[9] The final SSEB report also found Webhead’s staffing approach unacceptable based on its determination that the [deleted] lacked the experience required by the solicitation.  AR, Tab 16, SSEB Final Report, at 17.  The SSA disagreed with this finding, based on her conclusion that the RFP did not prohibit Webhead from proposing the [deleted] to meet the minimum experience requirements.  AR, Tab 18, SSD, at 4.  However, the SSA agreed with the SSEB’s finding regarding the inadequacy of Webhead’s cross-utilization plan to clearly demonstrate how contract tasks would be completed, and Webhead’s proposal remained unacceptable on this basis.  Id.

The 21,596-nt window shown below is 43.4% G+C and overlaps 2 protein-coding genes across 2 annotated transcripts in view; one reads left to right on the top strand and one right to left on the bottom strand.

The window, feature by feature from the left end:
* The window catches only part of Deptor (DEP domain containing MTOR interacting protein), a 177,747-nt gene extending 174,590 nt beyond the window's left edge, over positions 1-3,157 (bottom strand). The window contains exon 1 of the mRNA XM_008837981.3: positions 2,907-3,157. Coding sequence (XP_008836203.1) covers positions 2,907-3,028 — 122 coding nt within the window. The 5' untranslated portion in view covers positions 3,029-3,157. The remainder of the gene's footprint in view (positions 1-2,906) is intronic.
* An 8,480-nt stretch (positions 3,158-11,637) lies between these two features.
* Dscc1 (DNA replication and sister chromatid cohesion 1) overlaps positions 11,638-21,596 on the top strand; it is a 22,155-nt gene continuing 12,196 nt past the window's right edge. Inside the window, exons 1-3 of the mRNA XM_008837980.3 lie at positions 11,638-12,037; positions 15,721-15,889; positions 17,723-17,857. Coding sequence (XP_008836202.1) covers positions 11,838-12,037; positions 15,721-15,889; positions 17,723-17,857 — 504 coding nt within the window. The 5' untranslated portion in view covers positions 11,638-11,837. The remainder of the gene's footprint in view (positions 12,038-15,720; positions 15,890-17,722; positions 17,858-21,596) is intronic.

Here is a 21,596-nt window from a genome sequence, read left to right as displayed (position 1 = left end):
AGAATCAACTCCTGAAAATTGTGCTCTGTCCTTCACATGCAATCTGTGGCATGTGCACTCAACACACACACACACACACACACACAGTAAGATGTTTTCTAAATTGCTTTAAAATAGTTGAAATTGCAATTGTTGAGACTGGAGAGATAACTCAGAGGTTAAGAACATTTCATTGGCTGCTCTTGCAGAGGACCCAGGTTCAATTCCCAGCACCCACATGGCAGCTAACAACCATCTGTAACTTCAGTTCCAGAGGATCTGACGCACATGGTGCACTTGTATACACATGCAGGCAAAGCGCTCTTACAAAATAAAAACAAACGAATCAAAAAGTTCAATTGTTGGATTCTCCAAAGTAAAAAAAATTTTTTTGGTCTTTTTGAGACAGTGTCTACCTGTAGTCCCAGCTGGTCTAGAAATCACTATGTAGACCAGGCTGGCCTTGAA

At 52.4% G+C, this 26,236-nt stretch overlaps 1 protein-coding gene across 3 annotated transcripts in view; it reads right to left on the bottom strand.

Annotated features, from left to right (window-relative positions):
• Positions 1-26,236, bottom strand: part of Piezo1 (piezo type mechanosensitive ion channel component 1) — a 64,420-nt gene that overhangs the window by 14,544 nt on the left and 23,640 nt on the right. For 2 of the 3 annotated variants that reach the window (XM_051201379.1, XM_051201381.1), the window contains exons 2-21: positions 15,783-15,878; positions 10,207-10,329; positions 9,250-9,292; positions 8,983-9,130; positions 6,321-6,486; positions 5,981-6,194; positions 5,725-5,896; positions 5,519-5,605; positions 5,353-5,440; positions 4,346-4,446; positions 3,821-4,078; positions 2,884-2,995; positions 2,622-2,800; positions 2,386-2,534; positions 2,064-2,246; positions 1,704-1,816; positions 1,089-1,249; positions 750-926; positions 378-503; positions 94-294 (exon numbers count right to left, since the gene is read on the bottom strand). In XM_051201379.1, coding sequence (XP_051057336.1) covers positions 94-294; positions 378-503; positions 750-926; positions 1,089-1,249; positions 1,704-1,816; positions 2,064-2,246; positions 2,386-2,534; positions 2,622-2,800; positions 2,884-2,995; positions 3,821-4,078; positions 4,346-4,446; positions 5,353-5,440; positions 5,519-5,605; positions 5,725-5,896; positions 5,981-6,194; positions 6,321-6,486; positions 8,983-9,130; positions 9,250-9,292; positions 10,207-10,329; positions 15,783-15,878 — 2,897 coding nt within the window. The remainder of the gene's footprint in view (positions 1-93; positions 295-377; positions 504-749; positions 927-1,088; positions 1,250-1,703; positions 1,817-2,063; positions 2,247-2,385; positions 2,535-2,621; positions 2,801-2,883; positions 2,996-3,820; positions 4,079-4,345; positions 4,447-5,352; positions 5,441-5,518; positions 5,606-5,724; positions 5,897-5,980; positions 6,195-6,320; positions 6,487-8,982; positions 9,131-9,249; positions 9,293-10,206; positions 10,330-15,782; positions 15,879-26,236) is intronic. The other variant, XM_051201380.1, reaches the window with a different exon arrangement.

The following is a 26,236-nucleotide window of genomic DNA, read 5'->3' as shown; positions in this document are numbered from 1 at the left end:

[10] The protester also alleged that the agency’s evaluation of the awardee’s technical proposal was flawed, that the agency engaged in unequal discussions with the awardee, and that the face of the awardee’s proposal indicated that it did not intend to comply with HUBzone subcontracting requirements.  Supp. Protest at 2, 8, 12.  On October 27, 2015, in response to the agency’s request for partial dismissal, our Office indicated our intent to dismiss these grounds in our decision on this protest for failure to state a valid basis of protest.  See 4 C.F.R. § 21.5(f) (2015).  Accordingly, we dismiss these allegations here.  Additionally, in its comments, the protester withdrew its allegations that the agency engaged in misleading discussions with the protester and its challenge to the evaluation of the awardee’s proposal.  Comments at 1 n.1.